To successfully follow that map, each musician has an important role. They are each responsible for studying their specific part and recreating it to the best of their ability. The meticulous process of writing out an exact drumbeat or strumming pattern that the original artist used can be tedious, but necessary to recreate what the original artist produced. By writing everything out specifically, the musicians are respecting the artist’s original sound and work.
This process can be challenging with contemporary music because much of it is produced in the studio with layers and layers of synthesizers, keyboards, and strings. This can be very hard to replicate in a live setting, and the keyboard player often has the biggest responsibility: to try to recreate the sounds that all the synthesizers in the studio make, prioritizing the layers that are most important to the structure of the song, as well as what will meet the listeners expectations of the what the song is “supposed to sound like.”
Just as both traditional and contemporary styles are structured slightly differently, they also make you want to move differently as a listener. Motown, Classic Rock, Top 40 Pop, and Jazz are all distinctly different in terms of feel and general response from the audience. Knowing the difference in how and when to play all the styles is important, especially at events like weddings when each portion of the night demands a different feel. The differences really come down to the way that the rhythm section structures itself and how successfully them blend into that “conversation” we mentioned earlier.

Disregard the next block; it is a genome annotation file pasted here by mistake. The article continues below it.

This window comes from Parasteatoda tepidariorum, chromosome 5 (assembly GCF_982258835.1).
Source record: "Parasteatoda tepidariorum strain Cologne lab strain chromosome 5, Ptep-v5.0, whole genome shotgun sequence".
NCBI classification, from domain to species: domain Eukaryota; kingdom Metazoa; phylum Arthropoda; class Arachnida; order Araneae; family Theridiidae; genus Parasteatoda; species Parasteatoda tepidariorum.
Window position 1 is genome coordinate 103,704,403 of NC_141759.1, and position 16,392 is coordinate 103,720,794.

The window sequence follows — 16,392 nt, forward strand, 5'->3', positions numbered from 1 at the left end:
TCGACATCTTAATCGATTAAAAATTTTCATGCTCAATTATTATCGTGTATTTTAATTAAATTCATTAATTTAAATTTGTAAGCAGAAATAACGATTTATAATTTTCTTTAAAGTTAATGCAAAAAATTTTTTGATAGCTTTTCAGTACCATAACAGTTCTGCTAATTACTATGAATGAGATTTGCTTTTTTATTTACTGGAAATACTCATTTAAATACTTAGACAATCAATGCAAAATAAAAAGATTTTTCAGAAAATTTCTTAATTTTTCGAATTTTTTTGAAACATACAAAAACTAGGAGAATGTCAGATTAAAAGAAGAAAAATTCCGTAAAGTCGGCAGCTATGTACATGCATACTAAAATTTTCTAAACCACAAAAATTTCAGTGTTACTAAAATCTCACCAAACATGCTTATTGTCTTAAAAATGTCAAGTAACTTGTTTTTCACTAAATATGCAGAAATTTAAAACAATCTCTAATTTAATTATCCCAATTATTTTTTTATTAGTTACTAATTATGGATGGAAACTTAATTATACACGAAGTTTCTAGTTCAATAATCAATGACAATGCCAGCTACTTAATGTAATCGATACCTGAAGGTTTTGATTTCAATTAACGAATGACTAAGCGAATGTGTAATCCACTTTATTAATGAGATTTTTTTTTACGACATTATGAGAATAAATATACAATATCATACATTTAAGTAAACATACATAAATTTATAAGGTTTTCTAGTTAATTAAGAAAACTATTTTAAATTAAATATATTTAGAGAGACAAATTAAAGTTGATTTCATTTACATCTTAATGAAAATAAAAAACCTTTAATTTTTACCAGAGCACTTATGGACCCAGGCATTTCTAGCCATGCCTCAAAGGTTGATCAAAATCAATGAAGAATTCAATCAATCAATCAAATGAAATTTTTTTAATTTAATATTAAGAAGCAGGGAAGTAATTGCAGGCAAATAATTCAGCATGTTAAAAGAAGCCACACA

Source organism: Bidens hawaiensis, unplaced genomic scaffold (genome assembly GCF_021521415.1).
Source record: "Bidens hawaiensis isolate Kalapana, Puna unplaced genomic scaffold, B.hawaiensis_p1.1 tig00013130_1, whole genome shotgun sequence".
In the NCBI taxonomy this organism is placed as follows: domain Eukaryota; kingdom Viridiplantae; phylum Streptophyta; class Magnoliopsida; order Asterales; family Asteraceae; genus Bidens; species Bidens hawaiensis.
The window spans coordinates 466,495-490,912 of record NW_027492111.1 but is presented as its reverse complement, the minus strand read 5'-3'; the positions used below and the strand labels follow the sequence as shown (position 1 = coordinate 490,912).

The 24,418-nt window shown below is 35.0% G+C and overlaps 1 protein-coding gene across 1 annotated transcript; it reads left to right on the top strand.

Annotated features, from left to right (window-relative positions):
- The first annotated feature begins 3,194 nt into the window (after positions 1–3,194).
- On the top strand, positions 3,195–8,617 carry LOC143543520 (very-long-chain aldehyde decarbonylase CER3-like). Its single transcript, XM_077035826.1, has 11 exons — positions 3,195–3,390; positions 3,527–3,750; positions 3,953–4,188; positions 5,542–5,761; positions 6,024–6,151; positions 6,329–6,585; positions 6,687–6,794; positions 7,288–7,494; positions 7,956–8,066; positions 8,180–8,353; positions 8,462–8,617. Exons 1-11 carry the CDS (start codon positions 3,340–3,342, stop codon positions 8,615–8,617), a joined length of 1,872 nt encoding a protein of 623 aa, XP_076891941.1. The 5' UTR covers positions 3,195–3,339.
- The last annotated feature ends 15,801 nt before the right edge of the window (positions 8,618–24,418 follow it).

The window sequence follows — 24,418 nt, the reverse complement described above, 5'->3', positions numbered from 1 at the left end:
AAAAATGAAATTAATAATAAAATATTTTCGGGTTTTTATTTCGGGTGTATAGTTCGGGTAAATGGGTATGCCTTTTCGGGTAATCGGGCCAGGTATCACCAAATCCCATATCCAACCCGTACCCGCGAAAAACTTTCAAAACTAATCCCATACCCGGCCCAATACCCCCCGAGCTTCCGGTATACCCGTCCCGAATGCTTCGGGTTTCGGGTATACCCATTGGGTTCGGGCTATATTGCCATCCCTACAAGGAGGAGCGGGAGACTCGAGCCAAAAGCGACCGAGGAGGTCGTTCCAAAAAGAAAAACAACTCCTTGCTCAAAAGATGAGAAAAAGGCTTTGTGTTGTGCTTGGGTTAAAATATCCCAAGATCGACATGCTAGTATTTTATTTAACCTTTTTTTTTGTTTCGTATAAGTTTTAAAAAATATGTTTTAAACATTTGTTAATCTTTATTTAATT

In summation, music is an emotion, and that musical emotion is expressed differently for each person in the way they move on the dance floor. So whether or not you realize it when you’re cutting a rug on the dance floor, the rhythm section is playing a huge part in manipulating that raw emotion in a way that grooves with the rest of the atmosphere and creates a memorable and energy-filled space that you won’t want to leave.
After all the planning and preparing is done, sometimes we forget that a successful event isn’t about how well it went as planned, but rather, its impact lies in how much our guests enjoyed it. The following are some tips for you bride-to-be’s on how to give yourself the space and freedom to enjoy your wedding day!